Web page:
David Bourget (Western Ontario)
David Chalmers (ANU, NYU)
Rafael De Clercq
Jack Alan Reynolds
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Thinking and Reasoning 9 (1):67 – 90 (2003)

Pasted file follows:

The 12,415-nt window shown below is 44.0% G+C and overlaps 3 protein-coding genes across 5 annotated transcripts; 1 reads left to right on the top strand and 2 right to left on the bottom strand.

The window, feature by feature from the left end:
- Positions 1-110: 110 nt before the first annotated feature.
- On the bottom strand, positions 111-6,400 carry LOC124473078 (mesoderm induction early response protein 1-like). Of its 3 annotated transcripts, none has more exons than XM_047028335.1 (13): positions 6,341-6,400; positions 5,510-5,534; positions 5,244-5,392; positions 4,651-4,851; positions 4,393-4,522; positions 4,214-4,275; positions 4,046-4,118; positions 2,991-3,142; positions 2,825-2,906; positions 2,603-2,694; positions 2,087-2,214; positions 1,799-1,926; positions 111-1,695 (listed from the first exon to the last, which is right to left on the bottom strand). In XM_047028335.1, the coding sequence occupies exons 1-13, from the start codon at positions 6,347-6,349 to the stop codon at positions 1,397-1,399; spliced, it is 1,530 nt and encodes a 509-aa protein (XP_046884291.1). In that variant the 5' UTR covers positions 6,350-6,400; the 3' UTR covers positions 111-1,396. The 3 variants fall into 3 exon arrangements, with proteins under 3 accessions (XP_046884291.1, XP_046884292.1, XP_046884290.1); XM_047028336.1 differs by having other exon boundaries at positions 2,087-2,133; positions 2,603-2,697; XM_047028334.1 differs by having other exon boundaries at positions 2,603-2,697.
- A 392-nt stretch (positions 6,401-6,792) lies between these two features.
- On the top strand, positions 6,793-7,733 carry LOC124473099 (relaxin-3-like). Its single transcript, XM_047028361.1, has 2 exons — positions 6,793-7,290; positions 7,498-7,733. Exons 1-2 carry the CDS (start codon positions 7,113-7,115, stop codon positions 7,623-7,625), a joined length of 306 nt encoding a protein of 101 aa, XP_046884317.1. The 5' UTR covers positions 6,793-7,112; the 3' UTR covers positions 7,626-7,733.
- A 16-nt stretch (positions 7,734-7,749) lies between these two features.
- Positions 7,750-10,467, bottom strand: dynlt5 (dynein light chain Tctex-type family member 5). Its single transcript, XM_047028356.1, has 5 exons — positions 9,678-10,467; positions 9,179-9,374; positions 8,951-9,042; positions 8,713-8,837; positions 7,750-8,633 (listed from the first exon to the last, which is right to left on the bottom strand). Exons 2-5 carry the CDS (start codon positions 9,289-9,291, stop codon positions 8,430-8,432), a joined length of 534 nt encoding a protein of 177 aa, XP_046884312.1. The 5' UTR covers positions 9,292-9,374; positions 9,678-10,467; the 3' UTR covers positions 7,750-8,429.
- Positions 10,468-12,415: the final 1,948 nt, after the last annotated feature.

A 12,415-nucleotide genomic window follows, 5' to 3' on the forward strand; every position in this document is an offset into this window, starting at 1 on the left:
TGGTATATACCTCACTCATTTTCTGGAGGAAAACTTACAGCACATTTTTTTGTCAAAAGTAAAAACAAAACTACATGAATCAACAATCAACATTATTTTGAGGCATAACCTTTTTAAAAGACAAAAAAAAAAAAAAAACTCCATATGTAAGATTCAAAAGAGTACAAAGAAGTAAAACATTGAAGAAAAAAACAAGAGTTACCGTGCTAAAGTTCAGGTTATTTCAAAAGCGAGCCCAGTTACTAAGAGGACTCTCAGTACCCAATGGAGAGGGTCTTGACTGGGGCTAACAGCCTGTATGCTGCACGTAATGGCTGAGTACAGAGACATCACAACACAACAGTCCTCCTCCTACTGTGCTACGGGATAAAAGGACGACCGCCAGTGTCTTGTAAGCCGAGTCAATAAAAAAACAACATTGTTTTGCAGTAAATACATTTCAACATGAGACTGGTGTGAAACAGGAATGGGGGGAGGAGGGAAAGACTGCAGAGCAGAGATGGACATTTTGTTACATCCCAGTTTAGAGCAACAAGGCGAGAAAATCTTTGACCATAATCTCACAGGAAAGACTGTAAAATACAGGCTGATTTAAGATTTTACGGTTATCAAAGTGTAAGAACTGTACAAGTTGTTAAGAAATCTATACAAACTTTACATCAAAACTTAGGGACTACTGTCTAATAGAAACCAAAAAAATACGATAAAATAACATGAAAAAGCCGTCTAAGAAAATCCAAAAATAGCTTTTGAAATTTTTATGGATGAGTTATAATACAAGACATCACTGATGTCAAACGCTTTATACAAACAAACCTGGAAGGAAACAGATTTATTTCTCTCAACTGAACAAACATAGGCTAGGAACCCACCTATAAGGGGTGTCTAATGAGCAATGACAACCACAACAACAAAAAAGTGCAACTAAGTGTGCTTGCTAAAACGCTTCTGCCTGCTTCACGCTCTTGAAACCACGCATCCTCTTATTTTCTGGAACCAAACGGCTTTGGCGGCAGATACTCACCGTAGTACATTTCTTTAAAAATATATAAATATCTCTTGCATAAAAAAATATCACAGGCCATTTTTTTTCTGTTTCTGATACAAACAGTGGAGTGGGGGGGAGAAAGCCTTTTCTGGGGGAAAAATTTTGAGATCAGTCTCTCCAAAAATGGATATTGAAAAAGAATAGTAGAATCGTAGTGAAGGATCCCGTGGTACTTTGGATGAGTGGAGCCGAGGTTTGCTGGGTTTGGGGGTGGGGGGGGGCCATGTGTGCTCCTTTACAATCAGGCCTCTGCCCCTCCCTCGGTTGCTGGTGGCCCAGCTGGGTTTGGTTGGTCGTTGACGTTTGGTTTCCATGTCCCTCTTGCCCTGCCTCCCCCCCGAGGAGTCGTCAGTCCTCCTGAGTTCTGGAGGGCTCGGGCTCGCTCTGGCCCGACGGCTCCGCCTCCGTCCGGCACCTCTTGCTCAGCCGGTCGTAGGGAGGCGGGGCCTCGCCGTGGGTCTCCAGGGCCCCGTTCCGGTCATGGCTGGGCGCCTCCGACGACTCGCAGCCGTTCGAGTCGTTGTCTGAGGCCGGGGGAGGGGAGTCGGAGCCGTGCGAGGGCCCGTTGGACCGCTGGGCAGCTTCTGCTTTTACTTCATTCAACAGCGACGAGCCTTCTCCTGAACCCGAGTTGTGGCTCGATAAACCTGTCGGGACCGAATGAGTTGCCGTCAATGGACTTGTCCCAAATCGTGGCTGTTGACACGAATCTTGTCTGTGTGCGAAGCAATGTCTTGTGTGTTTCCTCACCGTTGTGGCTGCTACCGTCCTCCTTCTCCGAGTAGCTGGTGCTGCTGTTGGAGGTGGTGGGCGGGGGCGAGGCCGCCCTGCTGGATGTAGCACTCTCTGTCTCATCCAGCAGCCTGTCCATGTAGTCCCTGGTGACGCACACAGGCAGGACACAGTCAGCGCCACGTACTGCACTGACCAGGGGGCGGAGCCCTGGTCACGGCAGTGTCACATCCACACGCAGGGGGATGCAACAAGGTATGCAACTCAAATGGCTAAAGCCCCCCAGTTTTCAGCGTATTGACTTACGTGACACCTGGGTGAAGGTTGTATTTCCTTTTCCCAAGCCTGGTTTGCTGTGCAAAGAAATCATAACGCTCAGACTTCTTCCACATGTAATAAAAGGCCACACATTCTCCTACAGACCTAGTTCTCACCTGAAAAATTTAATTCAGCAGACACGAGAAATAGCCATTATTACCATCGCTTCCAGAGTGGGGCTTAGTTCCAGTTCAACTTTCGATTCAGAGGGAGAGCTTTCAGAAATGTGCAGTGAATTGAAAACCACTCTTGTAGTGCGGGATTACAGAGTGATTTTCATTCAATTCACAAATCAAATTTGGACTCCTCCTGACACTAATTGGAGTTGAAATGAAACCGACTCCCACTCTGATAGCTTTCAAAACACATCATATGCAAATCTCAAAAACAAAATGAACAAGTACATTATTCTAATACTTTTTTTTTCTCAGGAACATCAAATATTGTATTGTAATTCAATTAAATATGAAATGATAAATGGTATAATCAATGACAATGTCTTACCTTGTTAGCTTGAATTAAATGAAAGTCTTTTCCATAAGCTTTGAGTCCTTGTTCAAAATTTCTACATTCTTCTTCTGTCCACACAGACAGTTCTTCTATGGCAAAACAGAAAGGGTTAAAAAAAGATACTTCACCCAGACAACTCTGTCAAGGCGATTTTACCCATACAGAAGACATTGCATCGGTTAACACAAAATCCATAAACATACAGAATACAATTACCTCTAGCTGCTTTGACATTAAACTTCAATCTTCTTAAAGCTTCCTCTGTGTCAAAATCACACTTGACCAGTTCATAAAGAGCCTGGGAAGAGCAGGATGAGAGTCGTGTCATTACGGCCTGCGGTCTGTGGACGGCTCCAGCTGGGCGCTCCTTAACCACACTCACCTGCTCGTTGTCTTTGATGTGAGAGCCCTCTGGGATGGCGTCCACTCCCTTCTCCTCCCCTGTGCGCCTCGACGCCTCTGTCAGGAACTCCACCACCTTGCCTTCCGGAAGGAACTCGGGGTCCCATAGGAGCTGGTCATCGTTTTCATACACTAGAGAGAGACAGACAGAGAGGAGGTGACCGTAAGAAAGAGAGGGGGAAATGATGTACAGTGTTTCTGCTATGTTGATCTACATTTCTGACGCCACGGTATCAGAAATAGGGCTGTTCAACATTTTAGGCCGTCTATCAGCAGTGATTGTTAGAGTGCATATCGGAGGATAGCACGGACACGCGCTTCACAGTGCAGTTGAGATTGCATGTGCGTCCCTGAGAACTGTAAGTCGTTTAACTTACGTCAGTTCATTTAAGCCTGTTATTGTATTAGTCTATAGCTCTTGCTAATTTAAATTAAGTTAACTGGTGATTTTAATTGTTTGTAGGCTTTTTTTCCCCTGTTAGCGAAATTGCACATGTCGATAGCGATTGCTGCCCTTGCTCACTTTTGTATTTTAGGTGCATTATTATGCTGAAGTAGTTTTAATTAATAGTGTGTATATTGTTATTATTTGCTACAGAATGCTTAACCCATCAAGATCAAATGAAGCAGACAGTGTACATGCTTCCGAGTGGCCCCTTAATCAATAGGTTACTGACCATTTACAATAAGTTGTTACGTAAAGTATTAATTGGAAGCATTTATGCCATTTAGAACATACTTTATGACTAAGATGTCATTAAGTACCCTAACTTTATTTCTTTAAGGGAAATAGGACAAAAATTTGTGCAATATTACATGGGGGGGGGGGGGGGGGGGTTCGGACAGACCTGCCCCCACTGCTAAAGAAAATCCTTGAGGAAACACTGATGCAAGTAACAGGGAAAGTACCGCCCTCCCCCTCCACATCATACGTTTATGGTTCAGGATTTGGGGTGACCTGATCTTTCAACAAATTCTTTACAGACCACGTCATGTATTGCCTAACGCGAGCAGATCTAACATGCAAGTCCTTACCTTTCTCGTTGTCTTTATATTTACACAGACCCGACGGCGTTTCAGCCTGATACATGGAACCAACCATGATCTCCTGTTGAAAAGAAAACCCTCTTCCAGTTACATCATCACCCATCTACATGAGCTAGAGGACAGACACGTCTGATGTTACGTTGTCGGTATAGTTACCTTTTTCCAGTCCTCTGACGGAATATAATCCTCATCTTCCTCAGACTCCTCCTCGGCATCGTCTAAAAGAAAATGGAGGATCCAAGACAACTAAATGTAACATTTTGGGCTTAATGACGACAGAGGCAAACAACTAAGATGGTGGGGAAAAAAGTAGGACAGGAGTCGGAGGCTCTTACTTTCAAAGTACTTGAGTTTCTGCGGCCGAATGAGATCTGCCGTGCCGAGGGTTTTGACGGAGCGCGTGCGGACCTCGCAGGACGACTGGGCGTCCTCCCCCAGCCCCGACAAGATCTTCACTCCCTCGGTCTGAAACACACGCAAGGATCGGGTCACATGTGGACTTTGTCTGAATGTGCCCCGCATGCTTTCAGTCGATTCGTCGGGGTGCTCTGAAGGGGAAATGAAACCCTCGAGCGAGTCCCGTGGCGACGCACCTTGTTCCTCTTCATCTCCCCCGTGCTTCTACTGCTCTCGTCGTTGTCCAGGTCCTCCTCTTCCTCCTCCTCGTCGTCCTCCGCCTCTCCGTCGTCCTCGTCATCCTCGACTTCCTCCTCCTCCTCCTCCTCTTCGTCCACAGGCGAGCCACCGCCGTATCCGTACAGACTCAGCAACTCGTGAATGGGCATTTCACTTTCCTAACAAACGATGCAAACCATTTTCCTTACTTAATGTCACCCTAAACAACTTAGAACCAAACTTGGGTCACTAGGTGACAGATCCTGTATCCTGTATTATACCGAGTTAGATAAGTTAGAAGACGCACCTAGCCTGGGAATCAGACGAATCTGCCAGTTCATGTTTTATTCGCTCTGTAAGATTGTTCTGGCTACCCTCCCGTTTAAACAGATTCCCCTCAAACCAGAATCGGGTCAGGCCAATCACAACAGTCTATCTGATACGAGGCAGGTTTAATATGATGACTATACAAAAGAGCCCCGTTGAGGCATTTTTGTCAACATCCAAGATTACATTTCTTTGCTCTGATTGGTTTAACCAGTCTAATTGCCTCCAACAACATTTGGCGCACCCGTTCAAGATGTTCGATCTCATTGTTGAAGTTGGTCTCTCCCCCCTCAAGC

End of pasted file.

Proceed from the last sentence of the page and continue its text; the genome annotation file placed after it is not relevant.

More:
This research examined choice behaviour and probability judgement in a counterintuitive reasoning problem called the Monty Hall problem (MHP). In Experiments 1 and 2 we examined whether learning from a simulated card game similar to the MHP affected how people solved the MHP. Results indicated that the experience with the card game affected participants' choice behaviour, in that participants selected to switch in the MHP. However, it did not affect their understanding of the objective probabilities. This suggests that there is dissociation between implicit knowledge gained from the task and the explicit understanding as to why switching was the best strategy. In Experiment 3, the number of prizes and doors were manipulated to examine how participants construed the problem space of the MHP. Results revealed that participants partition the probability judgement to reflect the number of prizes over the number of unopened doors.
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